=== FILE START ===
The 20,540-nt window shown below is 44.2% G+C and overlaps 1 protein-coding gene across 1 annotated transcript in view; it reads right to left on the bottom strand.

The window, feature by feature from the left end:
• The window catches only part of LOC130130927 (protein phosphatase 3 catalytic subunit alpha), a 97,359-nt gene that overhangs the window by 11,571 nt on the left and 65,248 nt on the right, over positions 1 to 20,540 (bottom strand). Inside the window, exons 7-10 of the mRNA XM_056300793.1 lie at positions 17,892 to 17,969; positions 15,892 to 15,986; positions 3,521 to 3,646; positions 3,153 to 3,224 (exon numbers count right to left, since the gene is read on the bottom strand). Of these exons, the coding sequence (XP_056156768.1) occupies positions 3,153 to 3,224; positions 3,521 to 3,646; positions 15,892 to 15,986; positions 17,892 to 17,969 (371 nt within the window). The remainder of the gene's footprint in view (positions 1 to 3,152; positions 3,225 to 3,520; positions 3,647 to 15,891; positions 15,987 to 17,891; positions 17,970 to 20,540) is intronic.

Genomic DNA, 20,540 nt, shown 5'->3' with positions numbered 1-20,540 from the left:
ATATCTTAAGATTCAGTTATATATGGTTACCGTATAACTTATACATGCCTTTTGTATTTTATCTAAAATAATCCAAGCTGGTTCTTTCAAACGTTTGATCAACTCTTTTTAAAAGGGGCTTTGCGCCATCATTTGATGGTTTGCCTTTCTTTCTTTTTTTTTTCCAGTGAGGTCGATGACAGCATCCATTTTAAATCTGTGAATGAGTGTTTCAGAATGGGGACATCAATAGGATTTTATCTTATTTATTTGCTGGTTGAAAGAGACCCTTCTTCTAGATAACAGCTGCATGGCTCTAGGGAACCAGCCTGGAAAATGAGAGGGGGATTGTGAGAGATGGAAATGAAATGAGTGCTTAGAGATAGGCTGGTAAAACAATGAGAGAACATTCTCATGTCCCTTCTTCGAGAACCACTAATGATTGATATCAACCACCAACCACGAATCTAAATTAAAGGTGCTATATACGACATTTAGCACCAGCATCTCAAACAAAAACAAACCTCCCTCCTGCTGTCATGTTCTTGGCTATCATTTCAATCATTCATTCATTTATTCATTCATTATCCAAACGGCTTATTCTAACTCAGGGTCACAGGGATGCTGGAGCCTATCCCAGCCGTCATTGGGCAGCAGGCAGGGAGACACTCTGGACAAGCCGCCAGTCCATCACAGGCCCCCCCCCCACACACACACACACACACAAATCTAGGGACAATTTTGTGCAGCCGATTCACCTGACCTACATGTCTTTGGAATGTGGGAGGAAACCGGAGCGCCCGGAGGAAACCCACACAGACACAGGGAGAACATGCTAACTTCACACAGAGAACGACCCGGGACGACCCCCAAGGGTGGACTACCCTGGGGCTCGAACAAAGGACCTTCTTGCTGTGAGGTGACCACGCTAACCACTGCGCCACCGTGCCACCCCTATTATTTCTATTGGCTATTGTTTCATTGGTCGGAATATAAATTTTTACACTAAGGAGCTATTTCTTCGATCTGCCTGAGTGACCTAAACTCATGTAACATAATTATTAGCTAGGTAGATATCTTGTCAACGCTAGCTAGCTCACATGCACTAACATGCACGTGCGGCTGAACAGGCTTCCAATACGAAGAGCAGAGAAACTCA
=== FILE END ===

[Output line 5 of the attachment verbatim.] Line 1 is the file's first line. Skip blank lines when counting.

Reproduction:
ATATCTTAAGATTCAGTTATATATGGTTACCGTATAACTTATACATGCCTTTTGTATTTTATCTAAAATAATCCAAGCTGGTTCTTTCAAACGTTTGATCAACTCTTTTTAAAAGGGGCTTTGCGCCATCATTTGATGGTTTGCCTTTCTTTCTTTTTTTTTTCCAGTGAGGTCGATGACAGCATCCATTTTAAATCTGTGAATGAGTGTTTCAGAATGGGGACATCAATAGGATTTTATCTTATTTATTTGCTGGTTGAAAGAGACCCTTCTTCTAGATAACAGCTGCATGGCTCTAGGGAACCAGCCTGGAAAATGAGAGGGGGATTGTGAGAGATGGAAATGAAATGAGTGCTTAGAGATAGGCTGGTAAAACAATGAGAGAACATTCTCATGTCCCTTCTTCGAGAACCACTAATGATTGATATCAACCACCAACCACGAATCTAAATTAAAGGTGCTATATACGACATTTAGCACCAGCATCTCAAACAAAAACAAACCTCCCTCCTGCTGTCATGTTCTTGGCTATCATTTCAATCATTCATTCATTTATTCATTCATTATCCAAACGGCTTATTCTAACTCAGGGTCACAGGGATGCTGGAGCCTATCCCAGCCGTCATTGGGCAGCAGGCAGGGAGACACTCTGGACAAGCCGCCAGTCCATCACAGGCCCCCCCCCCACACACACACACACACACAAATCTAGGGACAATTTTGTGCAGCCGATTCACCTGACCTACATGTCTTTGGAATGTGGGAGGAAACCGGAGCGCCCGGAGGAAACCCACACAGACACAGGGAGAACATGCTAACTTCACACAGAGAACGACCCGGGACGACCCCCAAGGGTGGACTACCCTGGGGCTCGAACAAAGGACCTTCTTGCTGTGAGGTGACCACGCTAACCACTGCGCCACCGTGCCACCCCTATTATTTCTATTGGCTATTGTTTCATTGGTCGGAATATAAATTTTTACACTAAGGAGCTATTTCTTCGATCTGCCTGAGTGACCTAAACTCATGTAACATAATTATTAGCTAGGTAGATATCTTGTCAACGCTAGCTAGCTCACATGCACTAACATGCACGTGCGGCTGAACAGGCTTCCAATACGAAGAGCAGAGAAACTCA